Jewish Journal

86m Pakistanis vote today

by Mahim Maher

May 10, 2013 | 12:52 pm

Ballot boxes heading out in Karachi, Pakistan on Thursday. Photo by Athar Khan/The Express Tribune

Updates: Saturday 8:44am - Army chief votes

It has never been seen on TV before: the chief of Pakistan's army, General Ashfaq Pervaiz Kayani, has just come to an ordinary polling station NA 54 and cast his vote. He could have done it by postal ballot, but as Geo TV reported, he chose to come out in public to do his duty. He was the first to do it at this polling station.

This sends the clear message that the army wants to see the democratic process continue smoothly. It is to President Asif Ali Zardari's credit that he kept his government together for five years. After being dismissed before it completed its term twice before, the PPP, Benazir Bhutto's party, wrapped up its five year tenure a month or so ago.

America and indeed the world is expected to closely watch the Pakistani elections today, May 11, 2013 Saturday. For me this is the biggest election yet simply because of the difference Twitter, Facebook and text messaging has been making in the run-up. As I write this Geo TV, a major Urdu news channel, has started its all-night transmission. Analysts and reporters are talking about what they think will happen. The buzz word this year is Naya Pakistan or New Pakistan.

If I were to tell you about the single most important and visible change I would have to mention Imran Khan. He was our face of cricket on the world stage and has returned to the public sphere with his political party - Pakistan Tehreek-e-Insaf (The Pakistan Movement for Justice). The ladies love him and from what little I've been hearing, they are all getting dressed up to go out and vote for him. I expect the PTI to win big for two reasons. Imran has been talking about people voting for candidates who make sense and not, as has been the tradition, voting for your feudal landlord, your clansmen/tribe or your ethnic or religious group. Imran has also harnessed Pakistan's youth.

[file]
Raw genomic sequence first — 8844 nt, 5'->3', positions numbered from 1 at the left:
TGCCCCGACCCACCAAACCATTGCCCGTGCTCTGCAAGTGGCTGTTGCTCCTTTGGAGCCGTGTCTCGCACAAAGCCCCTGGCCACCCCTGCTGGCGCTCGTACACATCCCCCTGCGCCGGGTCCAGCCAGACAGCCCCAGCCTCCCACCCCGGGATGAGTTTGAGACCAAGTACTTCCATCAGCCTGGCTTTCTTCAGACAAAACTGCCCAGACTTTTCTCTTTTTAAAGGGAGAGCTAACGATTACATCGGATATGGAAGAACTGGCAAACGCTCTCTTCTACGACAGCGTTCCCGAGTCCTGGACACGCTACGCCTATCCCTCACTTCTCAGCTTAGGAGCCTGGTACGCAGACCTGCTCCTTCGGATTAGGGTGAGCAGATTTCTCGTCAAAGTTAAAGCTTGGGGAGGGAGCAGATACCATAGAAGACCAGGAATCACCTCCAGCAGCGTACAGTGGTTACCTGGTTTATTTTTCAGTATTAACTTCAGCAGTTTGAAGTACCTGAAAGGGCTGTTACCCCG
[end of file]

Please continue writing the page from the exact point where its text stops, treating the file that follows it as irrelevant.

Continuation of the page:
Just to give you a little idea. There are 86m voters out of which about 16m are between 18 and 25 years of age. If you take it to 35 years, the number grows to 40m. The election campaigning has not, however, been as robust as one would have hoped simply because the Taliban have been bombing everyone. Just a day ago the former prime minister's son was kidnapped at a corner meeting in Multan. News has just rolled in that the elections have been postponed in one constituency up north as militants just launched an attack. Benazir's son Bilawal has been forced to give video addresses because of security fears and a string of daily bombings in Karachi meant that no party really held the kind of rallies that usually colour a campaign.

The people have so far been disillusioned by the PPP, the party Benazir Bhutto brought to power through a largely sympathy vote in 2008. The party was led by her husband and had five years to prove itself. But given unemployment, inflation and terrorism, people are not likely to give them as much of a mandate. It is worth noting, as my friend Gulraiz Khan pointed out, no one has been campaigning on an outward-looking tack as such. Kashmir has hardly been mentioned. Neither has India. Forget Afghanistan. Politicians have been focused on domestic issues by and large.